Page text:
While Brits themselves may be lying back and dramatically fanning themselves over their embarrassment of festival riches, the US is just starting to get a taste of "festival mania." The announcement last month of Outside Lands, set for San Francisco's Golden Gate Park and featuring Radiohead, Beck and Wilco, was just the latest addition to a growing trend of large-scale events. It's hard to believe that just ten years ago, the American summer music festival sure seemed dead in the water.
It was, of course, Lollapalooza that first attempted to reconfigure the UK festival for the States. Instead of a one-off multi-stage event (that everyone in your tiny country can easily get to), Lollapalooza sent just a few bands on a nationwide tour, and while it wasn't exactly a bacchanalian weekend off, its diverse lineup was groundbreaking at the time: Siouxsie and Fishbone sharing the stage with Ice-T and Violent Femmes.
By 1994, Lollapalooza started to have some bad luck. Nirvana was scheduled to headline that summer, and, well, that didn't happen. Festival organizer Perry Farrell sold his interest to the William Morris agency in 1996, and then Metallica headlined, driving away much of the original audience. Yet it was another event that seemed to sour the country's mood on music festivals: Woodstock '99. The concert, featuring lowest-common-denominator sports-metal bands like Limp Bizkit and Buckcherry, devolved into a fiery riot, complete with fleeing reporters and alleged rapes. America seemed about to enact a law restricting concerts to 50 people or less.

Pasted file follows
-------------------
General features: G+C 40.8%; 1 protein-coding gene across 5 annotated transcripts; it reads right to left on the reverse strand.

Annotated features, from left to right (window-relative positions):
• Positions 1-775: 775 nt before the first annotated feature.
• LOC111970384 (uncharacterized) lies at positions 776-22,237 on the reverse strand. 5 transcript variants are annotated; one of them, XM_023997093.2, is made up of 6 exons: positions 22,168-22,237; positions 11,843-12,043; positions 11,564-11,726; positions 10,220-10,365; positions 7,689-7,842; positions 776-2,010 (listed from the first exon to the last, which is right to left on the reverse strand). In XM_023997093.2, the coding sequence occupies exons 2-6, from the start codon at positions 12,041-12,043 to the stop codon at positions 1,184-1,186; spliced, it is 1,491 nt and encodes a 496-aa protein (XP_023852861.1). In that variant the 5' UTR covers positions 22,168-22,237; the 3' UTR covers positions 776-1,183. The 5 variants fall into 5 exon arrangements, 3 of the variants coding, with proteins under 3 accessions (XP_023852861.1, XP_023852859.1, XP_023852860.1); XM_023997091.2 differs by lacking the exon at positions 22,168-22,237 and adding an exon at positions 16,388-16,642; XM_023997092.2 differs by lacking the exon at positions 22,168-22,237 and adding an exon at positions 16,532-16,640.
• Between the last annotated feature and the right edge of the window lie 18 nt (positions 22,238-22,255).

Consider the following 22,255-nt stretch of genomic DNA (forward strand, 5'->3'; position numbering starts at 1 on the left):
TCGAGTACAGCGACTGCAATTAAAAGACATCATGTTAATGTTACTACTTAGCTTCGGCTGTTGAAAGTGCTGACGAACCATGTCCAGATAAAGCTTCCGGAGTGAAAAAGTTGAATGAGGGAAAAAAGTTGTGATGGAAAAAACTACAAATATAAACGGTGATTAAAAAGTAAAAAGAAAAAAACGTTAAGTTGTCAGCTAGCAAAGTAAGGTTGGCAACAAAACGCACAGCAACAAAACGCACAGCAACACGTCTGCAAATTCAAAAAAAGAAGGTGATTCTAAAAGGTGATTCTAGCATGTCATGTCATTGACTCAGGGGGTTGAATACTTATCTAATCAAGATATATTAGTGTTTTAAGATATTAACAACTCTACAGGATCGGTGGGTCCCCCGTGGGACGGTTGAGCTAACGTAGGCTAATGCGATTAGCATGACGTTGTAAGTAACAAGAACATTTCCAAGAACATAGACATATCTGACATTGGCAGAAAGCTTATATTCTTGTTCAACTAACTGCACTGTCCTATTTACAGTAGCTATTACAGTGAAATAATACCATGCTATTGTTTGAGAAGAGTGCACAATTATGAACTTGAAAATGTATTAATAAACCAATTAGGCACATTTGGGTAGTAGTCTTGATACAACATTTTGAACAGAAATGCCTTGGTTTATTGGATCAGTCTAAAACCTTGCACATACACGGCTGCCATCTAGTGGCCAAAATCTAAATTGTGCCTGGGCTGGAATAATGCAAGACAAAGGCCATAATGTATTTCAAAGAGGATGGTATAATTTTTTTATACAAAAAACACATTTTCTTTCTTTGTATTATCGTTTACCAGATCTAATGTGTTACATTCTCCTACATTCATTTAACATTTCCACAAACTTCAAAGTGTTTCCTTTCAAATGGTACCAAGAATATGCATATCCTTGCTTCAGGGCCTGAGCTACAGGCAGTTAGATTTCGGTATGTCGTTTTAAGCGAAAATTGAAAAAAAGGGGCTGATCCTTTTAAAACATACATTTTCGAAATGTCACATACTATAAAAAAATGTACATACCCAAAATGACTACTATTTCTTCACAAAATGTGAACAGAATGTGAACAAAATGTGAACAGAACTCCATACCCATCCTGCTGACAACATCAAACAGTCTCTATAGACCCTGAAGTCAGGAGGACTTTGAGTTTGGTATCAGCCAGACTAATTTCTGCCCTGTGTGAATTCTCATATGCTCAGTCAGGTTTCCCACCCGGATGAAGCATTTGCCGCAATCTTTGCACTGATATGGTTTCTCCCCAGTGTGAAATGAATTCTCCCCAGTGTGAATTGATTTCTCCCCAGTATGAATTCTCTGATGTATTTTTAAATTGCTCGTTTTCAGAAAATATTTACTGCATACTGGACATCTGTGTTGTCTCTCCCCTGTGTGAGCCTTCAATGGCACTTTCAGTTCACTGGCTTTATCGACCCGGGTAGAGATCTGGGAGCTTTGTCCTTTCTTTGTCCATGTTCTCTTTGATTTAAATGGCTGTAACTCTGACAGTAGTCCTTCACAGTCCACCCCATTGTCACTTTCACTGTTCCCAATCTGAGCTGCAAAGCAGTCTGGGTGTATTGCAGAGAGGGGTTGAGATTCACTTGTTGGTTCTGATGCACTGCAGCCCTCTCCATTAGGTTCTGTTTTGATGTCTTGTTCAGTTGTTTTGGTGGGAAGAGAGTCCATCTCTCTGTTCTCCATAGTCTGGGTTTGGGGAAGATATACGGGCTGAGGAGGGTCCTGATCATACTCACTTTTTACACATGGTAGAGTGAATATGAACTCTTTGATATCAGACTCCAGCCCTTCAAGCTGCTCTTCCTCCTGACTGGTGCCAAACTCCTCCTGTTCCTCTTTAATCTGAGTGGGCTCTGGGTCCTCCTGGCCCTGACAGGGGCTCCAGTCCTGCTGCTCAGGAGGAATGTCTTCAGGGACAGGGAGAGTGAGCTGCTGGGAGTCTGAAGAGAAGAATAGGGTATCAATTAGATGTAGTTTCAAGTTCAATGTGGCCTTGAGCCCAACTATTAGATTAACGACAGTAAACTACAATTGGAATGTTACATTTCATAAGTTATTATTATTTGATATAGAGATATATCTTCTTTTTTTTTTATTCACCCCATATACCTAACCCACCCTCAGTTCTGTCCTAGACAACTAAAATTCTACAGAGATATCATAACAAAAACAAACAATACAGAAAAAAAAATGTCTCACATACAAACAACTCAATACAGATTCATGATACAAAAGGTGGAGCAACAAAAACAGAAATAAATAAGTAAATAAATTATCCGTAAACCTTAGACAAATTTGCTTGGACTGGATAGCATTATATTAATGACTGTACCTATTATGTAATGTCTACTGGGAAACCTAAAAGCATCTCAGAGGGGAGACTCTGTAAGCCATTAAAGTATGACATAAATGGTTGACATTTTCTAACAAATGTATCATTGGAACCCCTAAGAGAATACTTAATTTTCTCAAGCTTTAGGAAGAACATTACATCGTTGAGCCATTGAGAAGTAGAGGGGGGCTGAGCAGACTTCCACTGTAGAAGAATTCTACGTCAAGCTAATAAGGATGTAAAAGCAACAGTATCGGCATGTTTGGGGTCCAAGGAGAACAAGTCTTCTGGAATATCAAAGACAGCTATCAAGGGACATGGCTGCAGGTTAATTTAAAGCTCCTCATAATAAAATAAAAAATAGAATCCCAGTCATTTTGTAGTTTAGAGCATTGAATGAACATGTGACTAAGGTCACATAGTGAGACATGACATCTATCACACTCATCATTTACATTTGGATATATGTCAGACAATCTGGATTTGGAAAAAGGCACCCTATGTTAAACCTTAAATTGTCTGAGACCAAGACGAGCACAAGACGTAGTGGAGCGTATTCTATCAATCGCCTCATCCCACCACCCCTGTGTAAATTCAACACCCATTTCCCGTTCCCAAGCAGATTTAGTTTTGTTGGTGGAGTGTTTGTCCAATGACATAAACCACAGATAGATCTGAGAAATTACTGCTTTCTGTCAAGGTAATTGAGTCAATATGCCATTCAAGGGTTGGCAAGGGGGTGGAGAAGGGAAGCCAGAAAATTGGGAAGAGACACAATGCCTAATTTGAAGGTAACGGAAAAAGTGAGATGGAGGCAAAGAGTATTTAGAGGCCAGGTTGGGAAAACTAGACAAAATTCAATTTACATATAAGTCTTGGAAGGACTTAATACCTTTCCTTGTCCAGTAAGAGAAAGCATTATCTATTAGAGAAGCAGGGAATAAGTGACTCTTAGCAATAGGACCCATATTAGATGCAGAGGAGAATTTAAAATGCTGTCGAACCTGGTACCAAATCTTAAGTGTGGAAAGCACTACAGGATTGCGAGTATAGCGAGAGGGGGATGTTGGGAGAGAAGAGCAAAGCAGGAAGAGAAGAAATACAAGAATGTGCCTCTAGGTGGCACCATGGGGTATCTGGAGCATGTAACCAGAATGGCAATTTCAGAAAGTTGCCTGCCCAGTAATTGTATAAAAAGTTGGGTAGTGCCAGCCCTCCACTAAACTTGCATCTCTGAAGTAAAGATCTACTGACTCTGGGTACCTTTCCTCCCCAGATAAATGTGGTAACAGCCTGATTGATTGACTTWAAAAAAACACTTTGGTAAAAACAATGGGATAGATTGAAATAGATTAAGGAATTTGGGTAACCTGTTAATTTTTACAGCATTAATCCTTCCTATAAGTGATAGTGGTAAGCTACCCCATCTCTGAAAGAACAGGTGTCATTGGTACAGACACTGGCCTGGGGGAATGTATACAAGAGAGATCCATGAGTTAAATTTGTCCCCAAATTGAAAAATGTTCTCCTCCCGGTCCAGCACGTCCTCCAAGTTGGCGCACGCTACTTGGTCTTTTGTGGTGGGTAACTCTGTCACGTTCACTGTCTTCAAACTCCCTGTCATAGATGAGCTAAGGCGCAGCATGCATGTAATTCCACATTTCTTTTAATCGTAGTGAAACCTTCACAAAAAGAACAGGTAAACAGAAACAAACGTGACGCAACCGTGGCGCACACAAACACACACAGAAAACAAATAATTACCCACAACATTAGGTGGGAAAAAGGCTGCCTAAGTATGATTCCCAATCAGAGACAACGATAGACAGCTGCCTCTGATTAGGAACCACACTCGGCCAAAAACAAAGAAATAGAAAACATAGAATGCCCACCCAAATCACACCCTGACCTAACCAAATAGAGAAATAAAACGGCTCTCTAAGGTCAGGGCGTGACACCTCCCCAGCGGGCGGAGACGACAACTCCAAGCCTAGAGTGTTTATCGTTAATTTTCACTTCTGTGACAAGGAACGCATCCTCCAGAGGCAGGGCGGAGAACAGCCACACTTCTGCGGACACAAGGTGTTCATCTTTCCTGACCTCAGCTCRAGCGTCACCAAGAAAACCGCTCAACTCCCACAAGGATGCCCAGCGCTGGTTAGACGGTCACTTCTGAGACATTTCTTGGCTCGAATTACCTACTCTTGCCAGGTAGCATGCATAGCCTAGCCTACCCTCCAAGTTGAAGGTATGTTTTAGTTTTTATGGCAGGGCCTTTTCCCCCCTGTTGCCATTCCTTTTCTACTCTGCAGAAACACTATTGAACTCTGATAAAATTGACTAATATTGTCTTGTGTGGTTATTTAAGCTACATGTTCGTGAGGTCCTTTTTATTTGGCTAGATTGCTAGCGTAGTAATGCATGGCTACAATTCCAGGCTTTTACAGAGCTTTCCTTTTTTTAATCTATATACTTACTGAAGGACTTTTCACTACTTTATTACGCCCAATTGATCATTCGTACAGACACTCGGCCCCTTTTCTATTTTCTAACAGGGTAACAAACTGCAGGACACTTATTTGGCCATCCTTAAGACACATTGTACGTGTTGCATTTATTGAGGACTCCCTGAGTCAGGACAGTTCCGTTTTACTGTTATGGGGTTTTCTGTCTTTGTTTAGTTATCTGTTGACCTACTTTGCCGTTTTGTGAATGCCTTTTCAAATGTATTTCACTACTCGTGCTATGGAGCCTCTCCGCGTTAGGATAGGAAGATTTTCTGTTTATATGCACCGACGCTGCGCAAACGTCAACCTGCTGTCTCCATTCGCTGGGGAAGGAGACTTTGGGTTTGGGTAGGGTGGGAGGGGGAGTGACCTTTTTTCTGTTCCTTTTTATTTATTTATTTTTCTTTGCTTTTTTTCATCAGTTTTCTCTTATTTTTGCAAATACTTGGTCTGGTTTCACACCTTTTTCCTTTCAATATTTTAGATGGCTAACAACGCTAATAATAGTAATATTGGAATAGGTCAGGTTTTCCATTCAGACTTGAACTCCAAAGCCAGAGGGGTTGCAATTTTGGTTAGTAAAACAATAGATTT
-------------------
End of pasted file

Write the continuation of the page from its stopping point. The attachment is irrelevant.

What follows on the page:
But only three months later, a new event sprang up in the desert, without the weight of history or the shackles of a tour: Coachella. It featured some hard rock like Rage and Tool, but leavened the lineup with artists like Morrissey and Beck as well as scads of electronica. 25,000 people attended, and its well-organized grass-and-palm-trees venue was a welcome change from the usual mud-filled pits (despite the searing heat). Reportedly, this first installment didn't turn a profit, scuttling plans for an event in the fall of 2000. But since getting back on track as an annual spring event in '01, Coachella has become more and more successful, proving not only that American festivals can make money, but that American kids can be trusted to watch their favorite bands without destroying the place.
Now it's a veritable, ah, festival of festivals. Both Tennessee's Bonnaroo and Washington's Sasquatch started in 2002 with slightly more stinky-hippie vibes, but have since expanded; Bonnaroo sold 80,000 tickets last year. Lollapalooza settled down in Chicago in 2005, to great success (and a multi-year contract). Coachella producers Goldenvoice have expanded to the East Coast with the three-day All Points West, set for August in New Jersey. Even Pitchfork throws an alternative-to-the-alternative 3-day event. Sure, some may complain about short sets (and expensive snacks), but an emerging festival circuit seems like a great way for up-and-coming artists to access open-minded audiences without the risk of a solo tour, and as the record industry scales back (to put it mildly), this can only be a good thing. We may still be a far cry from the UK's smorgasbord of events, but we're slowly catching up, and I for one couldn't be happier
although you'll never catch me camping.